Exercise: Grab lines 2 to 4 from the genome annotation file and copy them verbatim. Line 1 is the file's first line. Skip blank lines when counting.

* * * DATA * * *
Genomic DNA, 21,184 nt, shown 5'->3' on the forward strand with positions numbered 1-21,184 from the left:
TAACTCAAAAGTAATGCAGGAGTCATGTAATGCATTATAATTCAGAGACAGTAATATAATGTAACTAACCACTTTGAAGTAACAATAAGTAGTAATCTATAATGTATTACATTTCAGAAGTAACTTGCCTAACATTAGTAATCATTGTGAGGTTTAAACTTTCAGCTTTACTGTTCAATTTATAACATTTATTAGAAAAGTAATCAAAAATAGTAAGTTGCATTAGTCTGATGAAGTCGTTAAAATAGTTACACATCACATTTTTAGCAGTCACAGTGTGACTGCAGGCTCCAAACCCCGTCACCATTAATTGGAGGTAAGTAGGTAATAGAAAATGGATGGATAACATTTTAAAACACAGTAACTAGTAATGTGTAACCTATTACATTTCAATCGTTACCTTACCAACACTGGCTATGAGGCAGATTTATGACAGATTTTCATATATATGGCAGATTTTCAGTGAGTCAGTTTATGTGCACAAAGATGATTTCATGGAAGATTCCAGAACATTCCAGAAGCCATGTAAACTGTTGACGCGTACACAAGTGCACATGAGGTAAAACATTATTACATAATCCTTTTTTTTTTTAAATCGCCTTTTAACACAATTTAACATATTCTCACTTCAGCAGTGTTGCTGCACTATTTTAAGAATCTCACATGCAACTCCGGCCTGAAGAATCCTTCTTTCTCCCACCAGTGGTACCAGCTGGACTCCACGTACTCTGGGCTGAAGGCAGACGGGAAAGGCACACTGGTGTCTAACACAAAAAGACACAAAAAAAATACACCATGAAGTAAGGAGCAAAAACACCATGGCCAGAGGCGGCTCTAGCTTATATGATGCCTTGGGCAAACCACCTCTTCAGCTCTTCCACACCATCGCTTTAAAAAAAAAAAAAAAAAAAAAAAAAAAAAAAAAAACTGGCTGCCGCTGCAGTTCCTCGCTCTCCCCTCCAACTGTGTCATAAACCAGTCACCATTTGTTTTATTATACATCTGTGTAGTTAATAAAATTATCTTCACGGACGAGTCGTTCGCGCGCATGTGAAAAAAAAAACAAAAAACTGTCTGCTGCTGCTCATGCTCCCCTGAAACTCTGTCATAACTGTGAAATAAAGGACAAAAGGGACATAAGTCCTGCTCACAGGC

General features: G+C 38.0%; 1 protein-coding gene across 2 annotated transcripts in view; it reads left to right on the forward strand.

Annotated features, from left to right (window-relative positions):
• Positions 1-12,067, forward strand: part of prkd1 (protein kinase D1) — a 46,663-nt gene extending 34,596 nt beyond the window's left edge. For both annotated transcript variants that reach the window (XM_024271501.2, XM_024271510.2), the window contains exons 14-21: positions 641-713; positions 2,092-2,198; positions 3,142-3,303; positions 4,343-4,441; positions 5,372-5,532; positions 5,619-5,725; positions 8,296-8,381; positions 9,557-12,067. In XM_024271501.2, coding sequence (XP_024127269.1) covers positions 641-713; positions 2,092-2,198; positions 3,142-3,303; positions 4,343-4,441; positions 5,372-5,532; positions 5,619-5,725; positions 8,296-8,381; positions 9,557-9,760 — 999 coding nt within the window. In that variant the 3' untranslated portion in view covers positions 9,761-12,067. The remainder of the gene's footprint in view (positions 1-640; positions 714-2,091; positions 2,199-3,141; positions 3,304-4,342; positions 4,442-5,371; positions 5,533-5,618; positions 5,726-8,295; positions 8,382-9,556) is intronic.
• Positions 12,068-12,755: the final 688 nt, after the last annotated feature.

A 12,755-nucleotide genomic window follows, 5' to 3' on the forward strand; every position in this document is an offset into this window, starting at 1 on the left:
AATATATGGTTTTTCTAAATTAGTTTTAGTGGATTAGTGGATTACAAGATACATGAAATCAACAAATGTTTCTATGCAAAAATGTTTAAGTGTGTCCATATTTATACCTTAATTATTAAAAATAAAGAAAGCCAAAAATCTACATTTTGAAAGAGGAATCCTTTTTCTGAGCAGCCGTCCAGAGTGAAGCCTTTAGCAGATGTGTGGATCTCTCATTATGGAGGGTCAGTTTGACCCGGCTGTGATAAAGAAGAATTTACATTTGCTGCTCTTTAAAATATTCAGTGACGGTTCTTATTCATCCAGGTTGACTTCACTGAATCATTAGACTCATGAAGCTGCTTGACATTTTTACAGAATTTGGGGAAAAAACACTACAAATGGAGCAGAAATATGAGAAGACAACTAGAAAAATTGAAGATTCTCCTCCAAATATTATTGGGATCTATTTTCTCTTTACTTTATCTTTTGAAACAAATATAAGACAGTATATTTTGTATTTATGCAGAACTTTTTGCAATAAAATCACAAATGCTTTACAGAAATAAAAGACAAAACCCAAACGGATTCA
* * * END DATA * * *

TAACTCAAAAGTAATGCAGGAGTCATGTAATGCATTATAATTCAGAGACAGTAATATAATGTAACTAACCACTTTGAAGTAACAATAAGTAGTAATCTATAATGTATTACATTTCAGAAGTAACTTGCCTAACATTAGTAATCATTGTGAGGTTTAAACTTTCAGCTTTACTGTTCAATTTATAACATTTATTAGAAAAGTAATCAAAAATAGTAAGTTGCATTAGTCTGATGAAGTCGTTAAAATAGTTACACATCACATTTTTAGCAGTCACAGTGTGACTGCAGGCTCCAAACCCCGTCACCATTAATTGGAGGTAAGTAGGTAATAGAAAATGGATGGATAACATTTTAAAACACAGTAACTAGTAATGTGTAACCTATTACATTTCAATCGTTACCTTACCAACACTGGCTATGAGGCAGATTTATGACAGATTTTCATATATATGGCAGATTTTCAGTGAGTCAGTTTATGTGCACAAAGATGATTTCATGGAAGATTCCAGAACATTCCAGAAGCCATGTAAACTGTTGACGCGTACACAAGTGCACATGAGGTAAAACATTATTACATAATCCTTTTTTTTTTTAAATCGCCTTTTAACACAATTTAACATATTCTCACTTCAGCAGTGTTGCTGCACTATTTTAAGAATCTCACATGCAACTCCGGCCTGAAGAATCCTTCTTTCTCCCACCAGTGGTACCAGCTGGACTCCACGTACTCTGGGCTGAAGGCAGACGGGAAAGGCACACTGGTGTCTAACACAAAAAGACACAAAAAAAATACACCATGAAGTAAGGAGCAAAAACACCATGGCCAGAGGCGGCTCTAGCTTATATGATGCCTTGGGCAAACCACCTCTTCAGCTCTTCCACACCATCGCTTTAAAAAAAAAAAAAAAAAAAAAAAAAAAAAAAAAAACTGGCTGCCGCTGCAGTTCCTCGCTCTCCCCTCCAACTGTGTCATAAACCAGTCACCATTTGTTTTATTATACATCTGTGTAGTTAATAAAATTATCTTCACGGACGAGTCGTTCGCGCGCATGTGAAAAAAAAAACAAAAAACTGTCTGCTGCTGCTCATGCTCCCCTGAAACTCTGTCATAACTGTGAAATAAAGGACAAAAGGGACATAAGTCCTGCTCACAGGC

General features: G+C 38.0%; 1 protein-coding gene across 2 annotated transcripts in view; it reads left to right on the forward strand.

Annotated features, from left to right (window-relative positions):